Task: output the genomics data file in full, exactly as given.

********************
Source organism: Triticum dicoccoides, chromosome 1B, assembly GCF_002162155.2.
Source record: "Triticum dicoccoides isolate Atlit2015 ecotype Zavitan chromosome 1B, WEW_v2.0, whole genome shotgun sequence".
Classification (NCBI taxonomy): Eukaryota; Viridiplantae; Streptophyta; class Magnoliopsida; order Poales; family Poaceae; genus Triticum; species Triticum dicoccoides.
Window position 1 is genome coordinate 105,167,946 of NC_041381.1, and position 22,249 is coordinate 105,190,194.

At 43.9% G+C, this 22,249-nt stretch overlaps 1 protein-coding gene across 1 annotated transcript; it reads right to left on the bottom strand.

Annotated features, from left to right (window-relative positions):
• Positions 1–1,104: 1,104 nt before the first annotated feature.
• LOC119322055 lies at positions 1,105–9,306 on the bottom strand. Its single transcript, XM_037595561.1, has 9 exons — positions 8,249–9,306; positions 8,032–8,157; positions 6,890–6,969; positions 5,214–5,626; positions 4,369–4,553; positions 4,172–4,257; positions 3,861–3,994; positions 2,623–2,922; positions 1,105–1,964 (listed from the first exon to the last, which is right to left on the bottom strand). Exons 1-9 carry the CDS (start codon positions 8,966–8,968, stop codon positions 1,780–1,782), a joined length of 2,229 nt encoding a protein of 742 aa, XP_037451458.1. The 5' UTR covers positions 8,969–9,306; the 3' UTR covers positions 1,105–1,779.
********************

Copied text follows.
Source organism: Triticum dicoccoides, chromosome 1B, assembly GCF_002162155.2.
Source record: "Triticum dicoccoides isolate Atlit2015 ecotype Zavitan chromosome 1B, WEW_v2.0, whole genome shotgun sequence".
Classification (NCBI taxonomy): Eukaryota; Viridiplantae; Streptophyta; class Magnoliopsida; order Poales; family Poaceae; genus Triticum; species Triticum dicoccoides.
Window position 1 is genome coordinate 105,167,946 of NC_041381.1, and position 22,249 is coordinate 105,190,194.

At 43.9% G+C, this 22,249-nt stretch overlaps 1 protein-coding gene across 1 annotated transcript; it reads right to left on the bottom strand.

Annotated features, from left to right (window-relative positions):
• Positions 1–1,104: 1,104 nt before the first annotated feature.
• LOC119322055 lies at positions 1,105–9,306 on the bottom strand. Its single transcript, XM_037595561.1, has 9 exons — positions 8,249–9,306; positions 8,032–8,157; positions 6,890–6,969; positions 5,214–5,626; positions 4,369–4,553; positions 4,172–4,257; positions 3,861–3,994; positions 2,623–2,922; positions 1,105–1,964 (listed from the first exon to the last, which is right to left on the bottom strand). Exons 1-9 carry the CDS (start codon positions 8,966–8,968, stop codon positions 1,780–1,782), a joined length of 2,229 nt encoding a protein of 742 aa, XP_037451458.1. The 5' UTR covers positions 8,969–9,306; the 3' UTR covers positions 1,105–1,779.